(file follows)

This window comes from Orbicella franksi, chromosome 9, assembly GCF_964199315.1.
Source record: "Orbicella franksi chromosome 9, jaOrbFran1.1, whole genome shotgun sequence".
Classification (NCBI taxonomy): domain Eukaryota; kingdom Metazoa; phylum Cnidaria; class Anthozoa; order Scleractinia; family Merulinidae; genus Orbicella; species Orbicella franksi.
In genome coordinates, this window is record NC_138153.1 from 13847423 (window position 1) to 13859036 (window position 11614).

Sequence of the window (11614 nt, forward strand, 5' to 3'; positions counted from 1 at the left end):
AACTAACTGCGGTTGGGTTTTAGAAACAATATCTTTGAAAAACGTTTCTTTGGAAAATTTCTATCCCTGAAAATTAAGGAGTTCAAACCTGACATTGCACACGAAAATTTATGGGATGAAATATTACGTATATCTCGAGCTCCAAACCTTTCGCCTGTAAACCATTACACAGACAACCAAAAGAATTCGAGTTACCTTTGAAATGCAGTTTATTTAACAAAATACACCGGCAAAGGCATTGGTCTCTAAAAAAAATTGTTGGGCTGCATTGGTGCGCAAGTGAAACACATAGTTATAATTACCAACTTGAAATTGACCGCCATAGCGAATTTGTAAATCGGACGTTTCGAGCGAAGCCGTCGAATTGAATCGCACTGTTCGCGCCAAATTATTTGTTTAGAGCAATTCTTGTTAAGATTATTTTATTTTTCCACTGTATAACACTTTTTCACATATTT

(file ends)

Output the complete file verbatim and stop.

This window comes from Orbicella franksi, chromosome 9, assembly GCF_964199315.1.
Source record: "Orbicella franksi chromosome 9, jaOrbFran1.1, whole genome shotgun sequence".
Classification (NCBI taxonomy): domain Eukaryota; kingdom Metazoa; phylum Cnidaria; class Anthozoa; order Scleractinia; family Merulinidae; genus Orbicella; species Orbicella franksi.
In genome coordinates, this window is record NC_138153.1 from 13847423 (window position 1) to 13859036 (window position 11614).

Sequence of the window (11614 nt, forward strand, 5' to 3'; positions counted from 1 at the left end):
AACTAACTGCGGTTGGGTTTTAGAAACAATATCTTTGAAAAACGTTTCTTTGGAAAATTTCTATCCCTGAAAATTAAGGAGTTCAAACCTGACATTGCACACGAAAATTTATGGGATGAAATATTACGTATATCTCGAGCTCCAAACCTTTCGCCTGTAAACCATTACACAGACAACCAAAAGAATTCGAGTTACCTTTGAAATGCAGTTTATTTAACAAAATACACCGGCAAAGGCATTGGTCTCTAAAAAAAATTGTTGGGCTGCATTGGTGCGCAAGTGAAACACATAGTTATAATTACCAACTTGAAATTGACCGCCATAGCGAATTTGTAAATCGGACGTTTCGAGCGAAGCCGTCGAATTGAATCGCACTGTTCGCGCCAAATTATTTGTTTAGAGCAATTCTTGTTAAGATTATTTTATTTTTCCACTGTATAACACTTTTTCACATATTT